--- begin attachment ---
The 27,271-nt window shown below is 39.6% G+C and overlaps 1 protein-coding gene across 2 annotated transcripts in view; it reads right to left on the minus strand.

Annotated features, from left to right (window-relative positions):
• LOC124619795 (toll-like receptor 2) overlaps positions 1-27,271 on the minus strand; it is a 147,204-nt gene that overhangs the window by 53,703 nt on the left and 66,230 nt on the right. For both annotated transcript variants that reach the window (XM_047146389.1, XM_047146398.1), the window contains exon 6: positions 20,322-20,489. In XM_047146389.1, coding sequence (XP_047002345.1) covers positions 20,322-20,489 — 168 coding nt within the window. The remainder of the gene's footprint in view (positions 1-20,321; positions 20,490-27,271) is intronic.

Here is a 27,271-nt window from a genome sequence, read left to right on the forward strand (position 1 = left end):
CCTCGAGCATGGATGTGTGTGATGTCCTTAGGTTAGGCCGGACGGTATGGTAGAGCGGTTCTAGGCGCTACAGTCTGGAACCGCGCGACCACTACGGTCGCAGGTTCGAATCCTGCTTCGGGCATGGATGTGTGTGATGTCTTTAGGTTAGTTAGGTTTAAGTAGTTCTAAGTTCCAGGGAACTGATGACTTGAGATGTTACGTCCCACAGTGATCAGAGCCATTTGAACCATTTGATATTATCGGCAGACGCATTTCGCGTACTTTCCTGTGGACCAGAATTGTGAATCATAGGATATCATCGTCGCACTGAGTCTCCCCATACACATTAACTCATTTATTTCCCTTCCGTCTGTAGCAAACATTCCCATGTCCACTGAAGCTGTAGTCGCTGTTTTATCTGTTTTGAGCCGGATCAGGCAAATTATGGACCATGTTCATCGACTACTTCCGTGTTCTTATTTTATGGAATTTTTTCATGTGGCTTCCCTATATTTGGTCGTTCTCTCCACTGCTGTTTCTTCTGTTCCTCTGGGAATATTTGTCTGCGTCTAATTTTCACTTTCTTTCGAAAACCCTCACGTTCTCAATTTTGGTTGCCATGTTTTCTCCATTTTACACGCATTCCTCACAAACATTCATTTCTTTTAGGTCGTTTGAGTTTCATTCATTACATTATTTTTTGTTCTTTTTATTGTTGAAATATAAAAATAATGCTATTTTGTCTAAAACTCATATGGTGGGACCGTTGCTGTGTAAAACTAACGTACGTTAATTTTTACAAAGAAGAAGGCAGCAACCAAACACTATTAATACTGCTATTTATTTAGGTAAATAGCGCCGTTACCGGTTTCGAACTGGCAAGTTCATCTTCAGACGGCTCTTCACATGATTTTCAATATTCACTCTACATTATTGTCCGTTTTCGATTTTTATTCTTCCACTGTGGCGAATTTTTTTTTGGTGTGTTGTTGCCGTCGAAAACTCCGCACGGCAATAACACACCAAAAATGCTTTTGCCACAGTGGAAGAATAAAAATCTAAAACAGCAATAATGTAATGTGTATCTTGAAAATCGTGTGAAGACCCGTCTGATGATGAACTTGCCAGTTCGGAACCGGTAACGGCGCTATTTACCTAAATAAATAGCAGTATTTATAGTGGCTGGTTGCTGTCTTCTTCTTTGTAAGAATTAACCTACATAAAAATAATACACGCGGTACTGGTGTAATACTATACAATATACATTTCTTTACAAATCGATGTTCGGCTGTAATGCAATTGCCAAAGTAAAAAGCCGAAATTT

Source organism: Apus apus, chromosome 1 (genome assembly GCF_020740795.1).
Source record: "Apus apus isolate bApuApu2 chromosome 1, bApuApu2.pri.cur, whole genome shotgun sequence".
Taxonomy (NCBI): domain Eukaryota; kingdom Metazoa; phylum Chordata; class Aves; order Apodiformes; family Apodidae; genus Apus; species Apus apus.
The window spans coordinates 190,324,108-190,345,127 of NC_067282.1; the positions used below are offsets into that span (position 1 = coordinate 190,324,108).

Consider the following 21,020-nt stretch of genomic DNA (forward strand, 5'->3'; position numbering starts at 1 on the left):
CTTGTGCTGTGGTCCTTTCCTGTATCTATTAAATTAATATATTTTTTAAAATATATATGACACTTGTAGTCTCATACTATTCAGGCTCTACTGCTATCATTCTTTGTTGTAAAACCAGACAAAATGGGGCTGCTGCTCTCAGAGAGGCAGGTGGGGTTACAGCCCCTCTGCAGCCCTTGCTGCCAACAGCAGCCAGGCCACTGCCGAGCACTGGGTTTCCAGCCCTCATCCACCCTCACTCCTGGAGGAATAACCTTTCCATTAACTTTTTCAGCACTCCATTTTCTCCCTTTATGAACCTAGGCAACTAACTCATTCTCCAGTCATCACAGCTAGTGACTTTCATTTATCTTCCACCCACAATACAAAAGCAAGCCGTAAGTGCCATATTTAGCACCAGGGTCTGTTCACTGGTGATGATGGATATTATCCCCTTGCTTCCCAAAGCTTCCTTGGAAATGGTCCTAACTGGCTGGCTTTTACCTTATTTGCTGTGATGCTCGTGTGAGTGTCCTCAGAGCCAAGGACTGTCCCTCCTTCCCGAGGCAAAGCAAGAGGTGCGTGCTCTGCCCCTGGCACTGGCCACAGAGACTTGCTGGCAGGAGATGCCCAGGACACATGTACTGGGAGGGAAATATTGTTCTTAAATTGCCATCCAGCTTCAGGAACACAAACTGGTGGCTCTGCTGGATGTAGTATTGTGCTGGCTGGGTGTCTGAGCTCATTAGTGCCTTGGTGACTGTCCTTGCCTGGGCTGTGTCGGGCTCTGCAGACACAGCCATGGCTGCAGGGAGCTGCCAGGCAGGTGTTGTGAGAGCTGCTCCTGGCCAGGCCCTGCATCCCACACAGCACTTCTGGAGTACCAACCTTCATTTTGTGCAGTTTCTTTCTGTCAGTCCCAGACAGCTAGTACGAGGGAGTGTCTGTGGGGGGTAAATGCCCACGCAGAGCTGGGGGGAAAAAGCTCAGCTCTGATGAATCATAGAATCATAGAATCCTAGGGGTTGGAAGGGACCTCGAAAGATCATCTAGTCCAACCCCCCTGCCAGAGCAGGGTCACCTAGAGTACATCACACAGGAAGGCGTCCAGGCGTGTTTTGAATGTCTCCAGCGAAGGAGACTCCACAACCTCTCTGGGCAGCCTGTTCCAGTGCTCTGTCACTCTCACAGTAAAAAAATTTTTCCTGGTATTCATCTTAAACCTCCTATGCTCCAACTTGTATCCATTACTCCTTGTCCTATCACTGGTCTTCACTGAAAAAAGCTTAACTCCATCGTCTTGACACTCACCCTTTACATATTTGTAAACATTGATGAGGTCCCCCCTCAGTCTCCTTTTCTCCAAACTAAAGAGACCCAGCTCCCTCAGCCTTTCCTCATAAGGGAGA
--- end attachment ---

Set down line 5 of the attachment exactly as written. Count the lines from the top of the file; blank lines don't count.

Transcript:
CCTCGAGCATGGATGTGTGTGATGTCCTTAGGTTAGGCCGGACGGTATGGTAGAGCGGTTCTAGGCGCTACAGTCTGGAACCGCGCGACCACTACGGTCGCAGGTTCGAATCCTGCTTCGGGCATGGATGTGTGTGATGTCTTTAGGTTAGTTAGGTTTAAGTAGTTCTAAGTTCCAGGGAACTGATGACTTGAGATGTTACGTCCCACAGTGATCAGAGCCATTTGAACCATTTGATATTATCGGCAGACGCATTTCGCGTACTTTCCTGTGGACCAGAATTGTGAATCATAGGATATCATCGTCGCACTGAGTCTCCCCATACACATTAACTCATTTATTTCCCTTCCGTCTGTAGCAAACATTCCCATGTCCACTGAAGCTGTAGTCGCTGTTTTATCTGTTTTGAGCCGGATCAGGCAAATTATGGACCATGTTCATCGACTACTTCCGTGTTCTTATTTTATGGAATTTTTTCATGTGGCTTCCCTATATTTGGTCGTTCTCTCCACTGCTGTTTCTTCTGTTCCTCTGGGAATATTTGTCTGCGTCTAATTTTCACTTTCTTTCGAAAACCCTCACGTTCTCAATTTTGGTTGCCATGTTTTCTCCATTTTACACGCATTCCTCACAAACATTCATTTCTTTTAGGTCGTTTGAGTTTCATTCATTACATTATTTTTTGTTCTTTTTATTGTTGAAATATAAAAATAATGCTATTTTGTCTAAAACTCATATGGTGGGACCGTTGCTGTGTAAAACTAACGTACGTTAATTTTTACAAAGAAGAAGGCAGCAACCAAACACTATTAATACTGCTATTTATTTAGGTAAATAGCGCCGTTACCGGTTTCGAACTGGCAAGTTCATCTTCAGACGGCTCTTCACATGATTTTCAATATTCACTCTACATTATTGTCCGTTTTCGATTTTTATTCTTCCACTGTGGCGAATTTTTTTTTGGTGTGTTGTTGCCGTCGAAAACTCCGCACGGCAATAACACACCAAAAATGCTTTTGCCACAGTGGAAGAATAAAAATCTAAAACAGCAATAATGTAATGTGTATCTTGAAAATCGTGTGAAGACCCGTCTGATGATGAACTTGCCAGTTCGGAACCGGTAACGGCGCTATTTACCTAAATAAATAGCAGTATTTATAGTGGCTGGTTGCTGTCTTCTTCTTTGTAAGAATTAACCTACATAAAAATAATACACGCGGTACTGGTGTAATACTATACAATATACATTTCTTTACAAATCGATGTTCGGCTGTAATGCAATTGCCAAAGTAAAAAGCCGAAATTT